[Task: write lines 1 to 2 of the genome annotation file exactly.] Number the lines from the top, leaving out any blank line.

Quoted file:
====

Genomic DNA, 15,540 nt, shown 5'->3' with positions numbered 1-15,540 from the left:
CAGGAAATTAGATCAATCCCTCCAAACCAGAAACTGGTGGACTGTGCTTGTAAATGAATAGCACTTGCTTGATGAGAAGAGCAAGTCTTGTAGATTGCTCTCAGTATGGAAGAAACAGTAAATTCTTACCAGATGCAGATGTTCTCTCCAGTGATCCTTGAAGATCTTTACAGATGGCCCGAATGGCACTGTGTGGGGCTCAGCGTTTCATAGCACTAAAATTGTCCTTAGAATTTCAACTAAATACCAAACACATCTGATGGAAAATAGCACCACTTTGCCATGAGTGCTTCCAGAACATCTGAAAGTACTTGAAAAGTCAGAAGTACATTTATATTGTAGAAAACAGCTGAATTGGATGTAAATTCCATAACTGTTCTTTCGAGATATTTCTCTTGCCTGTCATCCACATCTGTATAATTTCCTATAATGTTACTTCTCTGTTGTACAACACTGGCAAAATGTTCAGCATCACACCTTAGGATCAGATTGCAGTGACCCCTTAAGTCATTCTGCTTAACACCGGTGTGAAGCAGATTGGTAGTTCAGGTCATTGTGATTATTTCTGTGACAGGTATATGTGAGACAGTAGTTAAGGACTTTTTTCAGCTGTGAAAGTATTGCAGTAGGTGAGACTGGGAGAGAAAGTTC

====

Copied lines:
Genomic DNA, 15,540 nt, shown 5'->3' with positions numbered 1-15,540 from the left:
CAGGAAATTAGATCAATCCCTCCAAACCAGAAACTGGTGGACTGTGCTTGTAAATGAATAGCACTTGCTTGATGAGAAGAGCAAGTCTTGTAGATTGCTCTCAGTATGGAAGAAACAGTAAATTCTTACCAGATGCAGATGTTCTCTCCAGTGATCCTTGAAGATCTTTACAGATGGCCCGAATGGCACTGTGTGGGGCTCAGCGTTTCATAGCACTAAAATTGTCCTTAGAATTTCAACTAAATACCAAACACATCTGATGGAAAATAGCACCACTTTGCCATGAGTGCTTCCAGAACATCTGAAAGTACTTGAAAAGTCAGAAGTACATTTATATTGTAGAAAACAGCTGAATTGGATGTAAATTCCATAACTGTTCTTTCGAGATATTTCTCTTGCCTGTCATCCACATCTGTATAATTTCCTATAATGTTACTTCTCTGTTGTACAACACTGGCAAAATGTTCAGCATCACACCTTAGGATCAGATTGCAGTGACCCCTTAAGTCATTCTGCTTAACACCGGTGTGAAGCAGATTGGTAGTTCAGGTCATTGTGATTATTTCTGTGACAGGTATATGTGAGACAGTAGTTAAGGACTTTTTTCAGCTGTGAAAGTATTGCAGTAGGTGAGACTGGGAGAGAAAGTTC